As you can tell from the name of our Society, we brothers have a special affinity to the beloved disciple which tradition suggests is John. There is an icon in the statio that you pass on your way into the cloister that contains the tender image of the beloved disciple reclining on the breast of Jesus. He was closest to Jesus in his inner circle of friends. But if truth be told, most days I identify more with Peter. You may remember in Matthew’s gospel that Simon is renamed by Jesus and given the name Peter which means rock, “and on this rock,” Jesus tells him, “I will build my church, and the gates of Hades will not prevail against it.”[i]
But it is not this aspect of Peter that I identify with. It is because more often than not gets it wrong. Peter is constantly saying the wrong things and sticking his foot in his mouth. It is Peter who steps outside the boat to walk with Jesus on the water but is overcome by his fear and begins to sink.[ii] It is Peter who denies Jesus three times before the cock crows after his insistence that he would never leave Jesus.[iii] The many stories we hear about Peter suggests that he does not have all the information he needs and often acts or speaks out of ignorance. Continue reading
I wonder how many billions of people have been comforted by these “Comfortable Words”, as they have sometimes been called. And I wonder if it’s this very passage that St. Augustine had in mind when he said that our hearts are restless until they rest in God.
There is a sense in which Christ not only offers us rest, but is himself that rest, that resting place. We rest in him as the Beloved Disciple reclined in his bosom at the Last Supper. The Beloved Disciple reclines in Christ’s bosom as Christ in turn John is“in (or into) the bosom of the Father”, as it says near the beginning of John [1:18]. Days of retreat are a great time to be that Beloved Disciple at rest. Continue reading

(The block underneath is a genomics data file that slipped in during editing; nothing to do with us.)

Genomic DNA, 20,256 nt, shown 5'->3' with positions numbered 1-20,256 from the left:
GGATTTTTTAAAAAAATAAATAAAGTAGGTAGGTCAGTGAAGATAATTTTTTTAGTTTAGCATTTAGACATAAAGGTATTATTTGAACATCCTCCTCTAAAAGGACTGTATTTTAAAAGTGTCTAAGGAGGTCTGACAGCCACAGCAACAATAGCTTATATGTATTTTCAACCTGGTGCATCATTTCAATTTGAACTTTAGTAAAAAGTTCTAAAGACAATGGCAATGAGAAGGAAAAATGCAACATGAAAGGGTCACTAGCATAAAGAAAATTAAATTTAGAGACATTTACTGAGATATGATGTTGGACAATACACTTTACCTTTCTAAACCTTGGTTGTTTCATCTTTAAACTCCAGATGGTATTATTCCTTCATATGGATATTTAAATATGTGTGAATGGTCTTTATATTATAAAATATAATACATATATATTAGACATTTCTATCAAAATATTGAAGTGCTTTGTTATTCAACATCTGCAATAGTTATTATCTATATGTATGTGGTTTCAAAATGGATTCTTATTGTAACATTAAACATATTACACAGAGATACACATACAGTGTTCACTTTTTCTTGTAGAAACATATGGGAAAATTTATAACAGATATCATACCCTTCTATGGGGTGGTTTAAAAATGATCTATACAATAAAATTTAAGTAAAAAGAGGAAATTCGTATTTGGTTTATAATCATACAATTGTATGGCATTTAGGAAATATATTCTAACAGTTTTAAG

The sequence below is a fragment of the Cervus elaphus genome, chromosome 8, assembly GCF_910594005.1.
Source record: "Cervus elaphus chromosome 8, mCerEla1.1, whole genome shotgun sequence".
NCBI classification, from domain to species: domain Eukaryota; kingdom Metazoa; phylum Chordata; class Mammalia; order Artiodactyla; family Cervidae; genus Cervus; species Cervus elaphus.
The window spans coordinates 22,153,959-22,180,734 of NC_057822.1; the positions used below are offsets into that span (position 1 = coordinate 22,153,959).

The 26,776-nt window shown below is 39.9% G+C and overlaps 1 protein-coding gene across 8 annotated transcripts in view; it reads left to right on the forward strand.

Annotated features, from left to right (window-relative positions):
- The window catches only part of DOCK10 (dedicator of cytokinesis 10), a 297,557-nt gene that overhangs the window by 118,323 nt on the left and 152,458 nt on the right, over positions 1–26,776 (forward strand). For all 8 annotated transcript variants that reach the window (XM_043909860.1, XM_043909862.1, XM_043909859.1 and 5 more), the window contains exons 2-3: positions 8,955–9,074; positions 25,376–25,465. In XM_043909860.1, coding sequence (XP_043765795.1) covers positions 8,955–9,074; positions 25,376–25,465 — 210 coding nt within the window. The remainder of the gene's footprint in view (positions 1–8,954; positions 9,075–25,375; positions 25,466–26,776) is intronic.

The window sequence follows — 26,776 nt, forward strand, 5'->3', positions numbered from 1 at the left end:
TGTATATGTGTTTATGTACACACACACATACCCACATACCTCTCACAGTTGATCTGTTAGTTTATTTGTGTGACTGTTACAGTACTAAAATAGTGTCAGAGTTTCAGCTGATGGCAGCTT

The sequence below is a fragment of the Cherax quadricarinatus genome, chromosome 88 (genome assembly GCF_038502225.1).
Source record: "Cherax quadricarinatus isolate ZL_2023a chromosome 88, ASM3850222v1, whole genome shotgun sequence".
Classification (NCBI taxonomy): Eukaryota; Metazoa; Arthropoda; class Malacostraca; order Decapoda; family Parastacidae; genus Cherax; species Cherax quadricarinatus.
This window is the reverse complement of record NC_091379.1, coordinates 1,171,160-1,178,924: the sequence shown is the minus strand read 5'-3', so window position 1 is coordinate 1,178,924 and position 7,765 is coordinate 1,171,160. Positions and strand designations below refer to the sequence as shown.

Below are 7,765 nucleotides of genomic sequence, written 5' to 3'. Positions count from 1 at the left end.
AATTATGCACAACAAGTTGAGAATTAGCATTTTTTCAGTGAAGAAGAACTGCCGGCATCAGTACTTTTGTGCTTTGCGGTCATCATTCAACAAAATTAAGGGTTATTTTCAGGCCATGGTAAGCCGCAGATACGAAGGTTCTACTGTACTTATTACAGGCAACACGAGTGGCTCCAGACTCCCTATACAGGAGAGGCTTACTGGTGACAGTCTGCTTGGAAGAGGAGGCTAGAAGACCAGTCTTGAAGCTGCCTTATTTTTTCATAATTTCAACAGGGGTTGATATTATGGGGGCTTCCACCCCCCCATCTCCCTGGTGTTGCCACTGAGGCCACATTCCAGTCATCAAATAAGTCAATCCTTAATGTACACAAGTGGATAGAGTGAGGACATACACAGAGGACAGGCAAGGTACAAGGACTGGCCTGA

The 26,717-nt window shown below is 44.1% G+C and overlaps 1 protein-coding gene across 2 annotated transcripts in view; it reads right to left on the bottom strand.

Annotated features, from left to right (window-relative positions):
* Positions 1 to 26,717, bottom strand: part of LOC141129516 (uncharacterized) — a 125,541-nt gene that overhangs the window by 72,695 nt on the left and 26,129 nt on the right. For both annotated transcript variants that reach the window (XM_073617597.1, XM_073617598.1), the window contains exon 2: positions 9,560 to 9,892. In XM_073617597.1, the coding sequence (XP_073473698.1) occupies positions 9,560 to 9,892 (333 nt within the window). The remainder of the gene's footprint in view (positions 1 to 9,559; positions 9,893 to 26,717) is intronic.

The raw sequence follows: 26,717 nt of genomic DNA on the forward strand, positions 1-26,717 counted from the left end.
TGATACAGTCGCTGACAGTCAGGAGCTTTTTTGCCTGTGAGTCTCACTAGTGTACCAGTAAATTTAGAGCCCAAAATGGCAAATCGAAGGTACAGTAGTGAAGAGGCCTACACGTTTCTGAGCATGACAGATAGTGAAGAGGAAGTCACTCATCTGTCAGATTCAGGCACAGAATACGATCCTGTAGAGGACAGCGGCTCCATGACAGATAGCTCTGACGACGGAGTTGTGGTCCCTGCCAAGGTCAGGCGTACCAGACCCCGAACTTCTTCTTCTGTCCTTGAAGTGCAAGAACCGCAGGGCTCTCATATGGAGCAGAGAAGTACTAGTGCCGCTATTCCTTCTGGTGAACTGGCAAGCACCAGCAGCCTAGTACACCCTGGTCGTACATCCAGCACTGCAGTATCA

What we have just heard, which reverberates so mysteriously in our hearts, is often called the Prologue of John’s Gospel–the very first 18 verses. It is a brief, but majestic overture to the magnificent Fourth Gospel, laying out the themes of God, creation, life, light, grace, truth, humanity, Jesus. The Prologue is striking in its cosmic sweep, gathering up, well, everything: all things came into being through him. This Prologue is about everything that is, and how all things came to be. Continue reading
The beloved disciple reclining next to the heart of Jesus is the icon of our relationship with God. From this image we begin to grasp the nearness of God to us, the intimacy he shares with us, and the extent in which God cares for us. As foundational as this belief may be, however, if you are anything like me, you need constant reminders, as apparently the early Christian communities did as well. There is this reminder in the first epistle of John: “We declare to you what was from the beginning, what we have heard, what we have seen with our eyes, what we have touched with our hands, concerning the word of life — that God is light and in him there is no darkness at all.”